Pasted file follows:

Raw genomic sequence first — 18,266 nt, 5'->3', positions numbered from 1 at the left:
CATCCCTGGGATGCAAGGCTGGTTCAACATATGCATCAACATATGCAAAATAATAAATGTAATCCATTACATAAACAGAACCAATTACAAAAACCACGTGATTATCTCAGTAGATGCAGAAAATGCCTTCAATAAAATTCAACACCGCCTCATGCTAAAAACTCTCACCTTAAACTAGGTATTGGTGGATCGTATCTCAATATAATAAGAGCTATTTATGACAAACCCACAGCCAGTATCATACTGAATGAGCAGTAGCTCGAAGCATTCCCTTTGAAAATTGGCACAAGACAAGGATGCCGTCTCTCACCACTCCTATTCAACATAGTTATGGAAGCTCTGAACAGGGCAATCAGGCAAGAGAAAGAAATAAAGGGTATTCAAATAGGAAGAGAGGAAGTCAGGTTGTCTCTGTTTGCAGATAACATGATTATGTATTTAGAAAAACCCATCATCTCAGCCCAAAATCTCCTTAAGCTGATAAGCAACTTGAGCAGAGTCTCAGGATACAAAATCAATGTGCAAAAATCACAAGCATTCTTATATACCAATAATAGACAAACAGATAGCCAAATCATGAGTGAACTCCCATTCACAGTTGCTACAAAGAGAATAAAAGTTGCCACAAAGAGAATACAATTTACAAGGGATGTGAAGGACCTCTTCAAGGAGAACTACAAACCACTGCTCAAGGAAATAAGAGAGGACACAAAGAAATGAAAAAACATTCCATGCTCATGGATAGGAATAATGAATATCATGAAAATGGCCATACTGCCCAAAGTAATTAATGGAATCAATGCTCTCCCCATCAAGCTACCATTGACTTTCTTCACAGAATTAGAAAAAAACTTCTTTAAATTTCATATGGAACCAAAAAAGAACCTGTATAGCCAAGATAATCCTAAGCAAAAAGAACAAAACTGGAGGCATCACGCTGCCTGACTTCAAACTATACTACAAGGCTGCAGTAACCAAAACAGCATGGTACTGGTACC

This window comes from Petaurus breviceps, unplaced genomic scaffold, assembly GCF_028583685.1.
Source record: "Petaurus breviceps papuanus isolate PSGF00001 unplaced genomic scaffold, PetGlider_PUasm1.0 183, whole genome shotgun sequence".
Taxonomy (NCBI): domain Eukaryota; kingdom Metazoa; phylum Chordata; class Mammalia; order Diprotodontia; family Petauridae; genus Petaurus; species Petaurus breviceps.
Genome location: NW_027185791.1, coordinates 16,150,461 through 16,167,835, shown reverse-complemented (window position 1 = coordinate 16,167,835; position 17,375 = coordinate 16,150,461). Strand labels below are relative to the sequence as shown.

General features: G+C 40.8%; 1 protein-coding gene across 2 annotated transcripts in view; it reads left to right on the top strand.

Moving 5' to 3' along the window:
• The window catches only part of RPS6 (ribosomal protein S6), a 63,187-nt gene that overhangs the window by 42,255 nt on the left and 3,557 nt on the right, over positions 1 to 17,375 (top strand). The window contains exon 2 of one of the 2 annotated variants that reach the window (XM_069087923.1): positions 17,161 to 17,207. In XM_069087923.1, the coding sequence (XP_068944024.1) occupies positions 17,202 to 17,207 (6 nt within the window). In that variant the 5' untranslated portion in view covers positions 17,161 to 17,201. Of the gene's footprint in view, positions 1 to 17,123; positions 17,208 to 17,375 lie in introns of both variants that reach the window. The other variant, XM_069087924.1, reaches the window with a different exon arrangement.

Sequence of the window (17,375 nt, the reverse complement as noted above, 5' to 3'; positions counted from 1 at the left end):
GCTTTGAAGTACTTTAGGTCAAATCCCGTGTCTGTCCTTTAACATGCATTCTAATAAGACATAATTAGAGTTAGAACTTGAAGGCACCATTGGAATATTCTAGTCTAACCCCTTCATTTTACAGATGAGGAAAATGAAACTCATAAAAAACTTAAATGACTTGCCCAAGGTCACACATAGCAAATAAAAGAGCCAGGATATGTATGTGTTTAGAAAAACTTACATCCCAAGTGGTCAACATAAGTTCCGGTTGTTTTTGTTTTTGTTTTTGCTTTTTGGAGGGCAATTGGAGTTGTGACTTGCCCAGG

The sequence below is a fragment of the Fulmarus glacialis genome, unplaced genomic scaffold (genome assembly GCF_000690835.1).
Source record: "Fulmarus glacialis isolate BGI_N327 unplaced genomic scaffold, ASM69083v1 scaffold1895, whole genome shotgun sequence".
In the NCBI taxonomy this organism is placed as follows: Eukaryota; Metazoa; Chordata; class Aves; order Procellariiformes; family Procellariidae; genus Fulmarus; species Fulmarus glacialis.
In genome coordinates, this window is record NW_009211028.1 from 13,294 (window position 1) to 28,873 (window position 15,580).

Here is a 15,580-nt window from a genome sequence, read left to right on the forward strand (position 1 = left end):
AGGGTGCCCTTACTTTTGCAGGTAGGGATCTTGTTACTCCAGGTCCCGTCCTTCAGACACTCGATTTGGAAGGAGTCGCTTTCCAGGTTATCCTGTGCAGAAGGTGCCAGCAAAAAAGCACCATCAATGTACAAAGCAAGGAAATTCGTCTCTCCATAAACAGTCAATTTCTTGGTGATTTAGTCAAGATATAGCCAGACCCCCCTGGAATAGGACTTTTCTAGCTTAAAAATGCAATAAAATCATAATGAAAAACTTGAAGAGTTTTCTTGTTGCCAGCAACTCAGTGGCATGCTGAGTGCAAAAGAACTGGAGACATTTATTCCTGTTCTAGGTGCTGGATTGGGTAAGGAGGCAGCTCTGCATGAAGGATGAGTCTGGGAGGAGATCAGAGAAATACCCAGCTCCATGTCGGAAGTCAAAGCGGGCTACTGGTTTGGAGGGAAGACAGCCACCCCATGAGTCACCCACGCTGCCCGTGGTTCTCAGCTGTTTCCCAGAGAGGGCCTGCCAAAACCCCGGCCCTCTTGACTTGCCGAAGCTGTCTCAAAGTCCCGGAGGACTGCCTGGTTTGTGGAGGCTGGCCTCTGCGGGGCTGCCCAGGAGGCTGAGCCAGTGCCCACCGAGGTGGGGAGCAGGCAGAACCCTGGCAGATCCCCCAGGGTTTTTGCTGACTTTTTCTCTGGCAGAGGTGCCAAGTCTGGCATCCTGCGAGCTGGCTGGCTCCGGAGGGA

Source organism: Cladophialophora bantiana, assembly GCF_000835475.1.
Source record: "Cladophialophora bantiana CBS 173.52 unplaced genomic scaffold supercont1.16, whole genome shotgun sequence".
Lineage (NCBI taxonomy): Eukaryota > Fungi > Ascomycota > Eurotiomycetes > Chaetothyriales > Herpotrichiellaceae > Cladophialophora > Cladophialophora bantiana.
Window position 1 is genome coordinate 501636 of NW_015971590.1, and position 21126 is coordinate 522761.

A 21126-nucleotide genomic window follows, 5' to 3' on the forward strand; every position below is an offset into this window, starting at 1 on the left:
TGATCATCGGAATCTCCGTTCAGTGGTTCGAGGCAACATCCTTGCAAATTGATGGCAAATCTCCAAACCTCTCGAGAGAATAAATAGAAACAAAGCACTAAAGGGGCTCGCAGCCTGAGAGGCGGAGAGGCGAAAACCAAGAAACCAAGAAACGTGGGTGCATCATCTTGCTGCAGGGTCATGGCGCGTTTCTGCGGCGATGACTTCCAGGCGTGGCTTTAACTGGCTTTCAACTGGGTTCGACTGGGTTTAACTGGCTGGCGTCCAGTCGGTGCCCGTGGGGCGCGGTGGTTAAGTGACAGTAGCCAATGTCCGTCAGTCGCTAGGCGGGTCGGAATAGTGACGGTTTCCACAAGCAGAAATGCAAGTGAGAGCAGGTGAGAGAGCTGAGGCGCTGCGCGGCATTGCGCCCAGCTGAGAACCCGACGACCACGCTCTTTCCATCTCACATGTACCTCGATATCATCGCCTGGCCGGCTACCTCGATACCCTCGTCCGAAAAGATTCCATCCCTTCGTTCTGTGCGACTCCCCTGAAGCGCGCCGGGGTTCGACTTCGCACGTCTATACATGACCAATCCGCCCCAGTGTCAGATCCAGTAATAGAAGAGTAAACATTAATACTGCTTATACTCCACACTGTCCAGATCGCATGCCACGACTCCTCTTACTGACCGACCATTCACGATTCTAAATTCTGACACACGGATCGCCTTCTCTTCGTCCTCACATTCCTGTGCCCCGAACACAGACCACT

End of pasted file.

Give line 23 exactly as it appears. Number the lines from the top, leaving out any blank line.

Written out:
TGATCATCGGAATCTCCGTTCAGTGGTTCGAGGCAACATCCTTGCAAATTGATGGCAAATCTCCAAACCTCTCGAGAGAATAAATAGAAACAAAGCACTAAAGGGGCTCGCAGCCTGAGAGGCGGAGAGGCGAAAACCAAGAAACCAAGAAACGTGGGTGCATCATCTTGCTGCAGGGTCATGGCGCGTTTCTGCGGCGATGACTTCCAGGCGTGGCTTTAACTGGCTTTCAACTGGGTTCGACTGGGTTTAACTGGCTGGCGTCCAGTCGGTGCCCGTGGGGCGCGGTGGTTAAGTGACAGTAGCCAATGTCCGTCAGTCGCTAGGCGGGTCGGAATAGTGACGGTTTCCACAAGCAGAAATGCAAGTGAGAGCAGGTGAGAGAGCTGAGGCGCTGCGCGGCATTGCGCCCAGCTGAGAACCCGACGACCACGCTCTTTCCATCTCACATGTACCTCGATATCATCGCCTGGCCGGCTACCTCGATACCCTCGTCCGAAAAGATTCCATCCCTTCGTTCTGTGCGACTCCCCTGAAGCGCGCCGGGGTTCGACTTCGCACGTCTATACATGACCAATCCGCCCCAGTGTCAGATCCAGTAATAGAAGAGTAAACATTAATACTGCTTATACTCCACACTGTCCAGATCGCATGCCACGACTCCTCTTACTGACCGACCATTCACGATTCTAAATTCTGACACACGGATCGCCTTCTCTTCGTCCTCACATTCCTGTGCCCCGAACACAGACCACT